February 2021: Winter with the Water Poet, Or, the 400th Anniversary of John Taylor’s “The Colde Tearme” (1621)

by Sarah Briest

The history of literature in English is long and varied, having brought forth a nearly inexhaustible supply of memorable events – from the births and deaths of significant writers or the releases of their iconic works to revolutionary theatre performances or censorship lawsuits. This year, we want to mark some of these anniversaries and honour them with short articles on the events, as well as the people and books involved. We hope you enjoy this playful journey through history and maybe even learn about your new favourite anniversary! You can find our entry for March here.

The 400th anniversary of the publication of John Taylor’s The Colde Tearme, Or, The Frozen Age, Or, The Metamorphosis of the Riuer of Thames is of no great significance – one might be tempted to say of no significance; even in 1621, when this humble but charming broadside was hot off the press, its appearance was inconsequential. Yet, published it was, and some Londoners bought it, read it, perhaps even enjoyed it, possibly put it up on a wall in their home. It recorded an event, after all, that they, too, had very recently shared in: the freezing over of the river Thames. After the thaw, Taylor’s broadside remained, along with slush and mud and a hope for spring. Then, the ‘small months’ of this year, a time of “puddles, pooles, blacke dirt & mire” (Colde Tearme), and of hoping for better things, may be just the time to enjoy this very small anniversary.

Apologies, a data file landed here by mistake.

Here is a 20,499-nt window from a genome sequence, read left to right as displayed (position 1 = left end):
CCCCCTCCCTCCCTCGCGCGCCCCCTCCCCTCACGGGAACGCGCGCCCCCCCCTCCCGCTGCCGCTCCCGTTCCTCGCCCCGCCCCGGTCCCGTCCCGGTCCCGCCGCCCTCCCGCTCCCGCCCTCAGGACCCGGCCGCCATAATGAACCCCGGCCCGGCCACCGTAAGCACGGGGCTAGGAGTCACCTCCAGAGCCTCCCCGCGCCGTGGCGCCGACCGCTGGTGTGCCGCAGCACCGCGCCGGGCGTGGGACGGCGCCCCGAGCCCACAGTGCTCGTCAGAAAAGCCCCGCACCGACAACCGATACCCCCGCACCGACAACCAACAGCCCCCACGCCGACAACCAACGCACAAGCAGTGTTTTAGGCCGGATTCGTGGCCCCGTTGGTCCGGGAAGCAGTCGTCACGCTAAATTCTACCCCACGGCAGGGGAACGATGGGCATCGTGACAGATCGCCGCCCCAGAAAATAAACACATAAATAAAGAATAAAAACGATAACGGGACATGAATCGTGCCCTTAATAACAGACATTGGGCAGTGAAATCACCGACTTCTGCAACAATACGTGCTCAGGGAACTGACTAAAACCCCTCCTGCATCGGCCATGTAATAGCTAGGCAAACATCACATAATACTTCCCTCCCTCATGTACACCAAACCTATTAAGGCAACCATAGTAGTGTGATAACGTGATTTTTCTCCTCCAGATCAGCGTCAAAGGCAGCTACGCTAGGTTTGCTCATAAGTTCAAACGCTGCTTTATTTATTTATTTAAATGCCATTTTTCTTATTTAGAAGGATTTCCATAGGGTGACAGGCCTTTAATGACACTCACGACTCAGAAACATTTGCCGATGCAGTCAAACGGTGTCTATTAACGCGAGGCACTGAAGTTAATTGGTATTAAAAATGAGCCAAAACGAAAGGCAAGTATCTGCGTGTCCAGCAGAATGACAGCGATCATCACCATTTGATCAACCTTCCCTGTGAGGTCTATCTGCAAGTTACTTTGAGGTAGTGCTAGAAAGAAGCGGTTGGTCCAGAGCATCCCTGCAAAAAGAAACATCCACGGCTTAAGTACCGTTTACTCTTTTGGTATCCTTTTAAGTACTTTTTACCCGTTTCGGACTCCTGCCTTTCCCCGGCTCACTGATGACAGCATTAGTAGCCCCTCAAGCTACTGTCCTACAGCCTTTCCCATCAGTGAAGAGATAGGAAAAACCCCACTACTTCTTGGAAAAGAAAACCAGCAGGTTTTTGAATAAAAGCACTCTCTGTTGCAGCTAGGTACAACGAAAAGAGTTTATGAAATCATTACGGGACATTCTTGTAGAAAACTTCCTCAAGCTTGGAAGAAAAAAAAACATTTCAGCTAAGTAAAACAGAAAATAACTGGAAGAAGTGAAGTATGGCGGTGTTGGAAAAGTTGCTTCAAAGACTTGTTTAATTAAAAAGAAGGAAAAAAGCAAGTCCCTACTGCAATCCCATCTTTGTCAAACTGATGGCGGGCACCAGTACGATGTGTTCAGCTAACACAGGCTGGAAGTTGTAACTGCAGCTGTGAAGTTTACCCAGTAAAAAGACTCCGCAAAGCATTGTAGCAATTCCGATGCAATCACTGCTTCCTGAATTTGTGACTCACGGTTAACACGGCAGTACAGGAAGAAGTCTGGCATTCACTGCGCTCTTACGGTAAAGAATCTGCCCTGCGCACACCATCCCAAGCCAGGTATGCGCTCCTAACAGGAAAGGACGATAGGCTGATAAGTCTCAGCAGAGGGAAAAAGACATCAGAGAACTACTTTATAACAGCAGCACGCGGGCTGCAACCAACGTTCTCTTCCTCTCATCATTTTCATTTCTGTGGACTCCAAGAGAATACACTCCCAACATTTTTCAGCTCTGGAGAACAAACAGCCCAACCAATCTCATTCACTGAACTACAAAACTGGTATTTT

Born in Gloucester, but resident in London by the early 1590s, John Taylor is primarily remembered today as a versifying waterman, who tried his hand at travel writing, crowd funding, and the fine art of turning public squabbles into money-making ventures. Amongst his innumerable adventures were a trip in a paper boat – kept afloat by balloons made from animal bladders –, a stint as a ‘bottleman’, which meant collecting bottles of wine for the Lieutenant of the Tower of London, and – in his old age – running an alehouse in Westminster, successively called the Crown, then – following the royal decapitation – the Mourning Crown, and then – following Parliamentarian complaints – the Poet’s Head. In its latest incarnation, the alehouse presented an image of the waterman-turned-publican himself on its sign (cf. Capp).